The year is more than halfway over, and if you’re finding that you haven’t retained the level of commitment to your financial goals that you had when 2014 began, you’re not alone. It’s hard to stick to a rigid financial plan, especially in the face of unexpected expenses, changing priorities and unanticipated opportunities. The good news is that there are proven strategies for helping you get back on track.

Move Forward

The first step you’ll need to take — and it’s an important one — is to forgive yourself for getting off track. In fact, it may not even be mistakes you made in executing your plan that got you off track in the first place; the problem could be the plan itself.
If you didn’t allow yourself any flexibility in your original plan, or if you underestimated a particular expense, chances are you’re now finding yourself struggling to reach your goals. One small miscalculation, carried forward week in and week out for an entire year, can leave you hundreds or even thousands of dollars away from where you thought you’d be.
Readjust your strategy, update your goals and don’t dwell on the past. Just keep moving forward and trust that you’ll get there.

Assess the Attainability of Your Goals

As part of a comprehensive reevaluation of your goals, you need to ask yourself if your original intention was even realistic in the first place. Many people, filled with optimism, simply set the bar too high when forming their financial goals for the year. While there’s nothing wrong with being ambitious, you also have to be realistic.

One strategy that can help you get back on track is to take the focus off the big picture for the time being, and set a series of short-term goals that you can reach. This way, you’ll get the immediate gratification of success and a jolt of renewed self-belief, both of which can help you ease back into your long-term plan with more confidence.

Be Responsible with Your Credit

You should always be aware of your current credit rating, as it affects practically everything about your overall financial health. Every consumer is entitled to one free report per year from each of the three major reporting bureaus, but you might be surprised to learn than only a tiny fraction of people — 4 percent of those eligible — actually request them.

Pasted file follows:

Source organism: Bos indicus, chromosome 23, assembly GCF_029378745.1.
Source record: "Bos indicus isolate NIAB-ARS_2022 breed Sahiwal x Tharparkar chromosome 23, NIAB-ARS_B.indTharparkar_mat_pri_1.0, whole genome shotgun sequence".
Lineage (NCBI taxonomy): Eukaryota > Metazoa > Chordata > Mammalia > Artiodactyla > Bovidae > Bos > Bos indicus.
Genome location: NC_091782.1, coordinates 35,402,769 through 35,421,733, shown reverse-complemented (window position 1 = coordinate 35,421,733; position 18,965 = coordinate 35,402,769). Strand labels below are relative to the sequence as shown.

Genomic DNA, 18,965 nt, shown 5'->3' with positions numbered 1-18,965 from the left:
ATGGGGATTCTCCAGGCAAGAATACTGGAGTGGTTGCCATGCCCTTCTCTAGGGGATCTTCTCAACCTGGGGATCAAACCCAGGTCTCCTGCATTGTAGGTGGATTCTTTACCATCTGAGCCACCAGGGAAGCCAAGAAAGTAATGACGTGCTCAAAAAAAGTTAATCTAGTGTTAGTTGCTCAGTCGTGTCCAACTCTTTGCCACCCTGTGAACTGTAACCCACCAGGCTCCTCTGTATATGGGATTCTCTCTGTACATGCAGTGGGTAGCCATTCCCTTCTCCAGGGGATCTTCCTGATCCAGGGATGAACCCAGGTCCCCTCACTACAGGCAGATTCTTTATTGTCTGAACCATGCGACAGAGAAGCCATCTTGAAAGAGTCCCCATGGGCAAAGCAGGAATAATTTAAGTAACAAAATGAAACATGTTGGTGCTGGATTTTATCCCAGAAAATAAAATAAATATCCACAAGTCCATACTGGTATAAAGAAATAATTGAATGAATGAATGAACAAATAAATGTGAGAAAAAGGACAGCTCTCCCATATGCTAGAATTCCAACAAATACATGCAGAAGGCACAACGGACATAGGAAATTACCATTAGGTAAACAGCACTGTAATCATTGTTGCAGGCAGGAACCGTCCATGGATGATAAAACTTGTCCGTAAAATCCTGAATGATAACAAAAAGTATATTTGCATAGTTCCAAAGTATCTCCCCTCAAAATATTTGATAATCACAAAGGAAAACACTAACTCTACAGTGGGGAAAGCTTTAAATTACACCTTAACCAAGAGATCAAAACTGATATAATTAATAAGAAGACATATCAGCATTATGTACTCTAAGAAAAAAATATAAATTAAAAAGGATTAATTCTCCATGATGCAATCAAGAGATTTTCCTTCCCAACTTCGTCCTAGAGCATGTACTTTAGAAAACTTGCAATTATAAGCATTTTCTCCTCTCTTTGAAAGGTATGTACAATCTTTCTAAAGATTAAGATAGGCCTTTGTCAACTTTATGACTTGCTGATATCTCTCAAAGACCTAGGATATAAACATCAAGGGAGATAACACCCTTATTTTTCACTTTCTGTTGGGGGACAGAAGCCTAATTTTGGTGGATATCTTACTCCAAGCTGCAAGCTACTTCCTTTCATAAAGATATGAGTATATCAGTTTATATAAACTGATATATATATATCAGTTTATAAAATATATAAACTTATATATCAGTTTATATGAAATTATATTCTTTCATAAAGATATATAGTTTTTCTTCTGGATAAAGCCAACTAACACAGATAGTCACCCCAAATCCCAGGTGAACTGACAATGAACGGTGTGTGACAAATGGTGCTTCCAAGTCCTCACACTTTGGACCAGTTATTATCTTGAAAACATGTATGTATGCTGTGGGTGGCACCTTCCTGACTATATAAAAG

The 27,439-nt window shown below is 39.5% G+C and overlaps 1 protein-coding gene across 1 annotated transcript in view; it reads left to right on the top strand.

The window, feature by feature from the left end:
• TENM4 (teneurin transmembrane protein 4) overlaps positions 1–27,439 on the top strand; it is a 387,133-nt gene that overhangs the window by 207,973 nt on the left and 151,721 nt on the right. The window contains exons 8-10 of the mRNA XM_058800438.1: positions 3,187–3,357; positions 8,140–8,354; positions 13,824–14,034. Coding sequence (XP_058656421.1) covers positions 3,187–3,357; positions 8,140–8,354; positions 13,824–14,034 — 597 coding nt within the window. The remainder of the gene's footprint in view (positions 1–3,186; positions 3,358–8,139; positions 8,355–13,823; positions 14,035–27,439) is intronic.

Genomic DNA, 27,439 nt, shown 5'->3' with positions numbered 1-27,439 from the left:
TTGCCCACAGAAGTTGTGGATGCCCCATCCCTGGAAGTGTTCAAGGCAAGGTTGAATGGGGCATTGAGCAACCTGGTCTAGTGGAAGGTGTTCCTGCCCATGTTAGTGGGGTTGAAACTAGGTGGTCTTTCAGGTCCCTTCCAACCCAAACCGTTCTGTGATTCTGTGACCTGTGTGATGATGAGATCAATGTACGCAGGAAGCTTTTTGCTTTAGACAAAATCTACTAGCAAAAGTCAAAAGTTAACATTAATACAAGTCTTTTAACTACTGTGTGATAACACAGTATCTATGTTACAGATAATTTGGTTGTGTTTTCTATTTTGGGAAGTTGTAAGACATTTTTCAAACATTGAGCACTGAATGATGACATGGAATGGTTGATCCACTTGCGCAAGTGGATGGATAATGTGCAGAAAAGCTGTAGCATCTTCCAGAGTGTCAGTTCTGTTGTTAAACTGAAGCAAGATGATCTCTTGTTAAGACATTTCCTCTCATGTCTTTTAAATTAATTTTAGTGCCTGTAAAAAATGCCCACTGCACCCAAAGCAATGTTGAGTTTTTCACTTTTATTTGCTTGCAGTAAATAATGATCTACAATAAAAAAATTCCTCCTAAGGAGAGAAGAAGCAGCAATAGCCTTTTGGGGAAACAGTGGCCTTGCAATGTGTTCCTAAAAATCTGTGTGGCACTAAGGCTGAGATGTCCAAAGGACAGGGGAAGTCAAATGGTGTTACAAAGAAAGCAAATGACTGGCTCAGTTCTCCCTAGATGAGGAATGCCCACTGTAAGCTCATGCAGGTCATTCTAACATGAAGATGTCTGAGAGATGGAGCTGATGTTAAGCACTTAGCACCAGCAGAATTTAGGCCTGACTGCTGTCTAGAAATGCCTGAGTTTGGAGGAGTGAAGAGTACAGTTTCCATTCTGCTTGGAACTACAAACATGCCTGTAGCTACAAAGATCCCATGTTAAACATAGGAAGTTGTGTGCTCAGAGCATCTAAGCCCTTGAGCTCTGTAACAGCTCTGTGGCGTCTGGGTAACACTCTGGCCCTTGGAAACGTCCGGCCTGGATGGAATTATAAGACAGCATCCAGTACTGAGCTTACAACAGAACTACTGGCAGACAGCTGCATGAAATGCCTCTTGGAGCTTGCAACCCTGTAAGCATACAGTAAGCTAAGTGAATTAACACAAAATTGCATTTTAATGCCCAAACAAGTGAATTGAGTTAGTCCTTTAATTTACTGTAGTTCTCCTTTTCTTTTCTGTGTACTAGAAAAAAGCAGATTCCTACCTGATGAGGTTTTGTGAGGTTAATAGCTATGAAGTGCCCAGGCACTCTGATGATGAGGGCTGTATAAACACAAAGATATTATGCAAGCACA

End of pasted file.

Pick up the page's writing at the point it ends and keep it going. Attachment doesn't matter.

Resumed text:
Be one of that 4 percent. Go over your credit report carefully. Dispute inaccurate information. Make sure all information is current.

If your credit rating needs to be improved, then take immediate steps to improve it. Build a more favorable debt-to-credit ratio. Pay all your bills on time, month in and month out. Avoid the temptation to use your credit cards to splurge on unnecessary purchases. Instead, don’t rack up charges you can’t afford to pay in full at the end of the month. Make responsible use of credit a central part of your overall plan.

Look Ahead

Once you find yourself back on track and with your original goals in your sights, think ahead a few years. Where do you want to be? Now that you’ve updated your financial skill set, how will you get there? If you need help, consult a licensed and certified financial planner. They can help you identify strategies you may not otherwise have been aware of.
It’s important to be patient. If you’ve been carrying a high level of debt, know that it won’t disappear overnight. Instead, focus on paying it down bit by bit. In most cases, this is still a less risky approach than debt consolidation or other options that seem to offer a quick fix.

Use Tools to Help You Stay on Track

With time, you’ll find that you’ve developed a system that works for you. Now, the goal is to stick to it, and this is one area in which technology has a great deal to offer.

Think beyond spreadsheets. Today, there are automated software products that save you time while offering advanced analytic features that help you attain a deeper level of financial self-understanding. One popular example is eMoney, an automated tool designed for personal and small business finance. There are others like it.

Finally, keep yourself accountable. There’s nothing wrong with rewarding yourself for sustained success, but if you find yourself slipping off the path, get back to your plan as quickly as you can.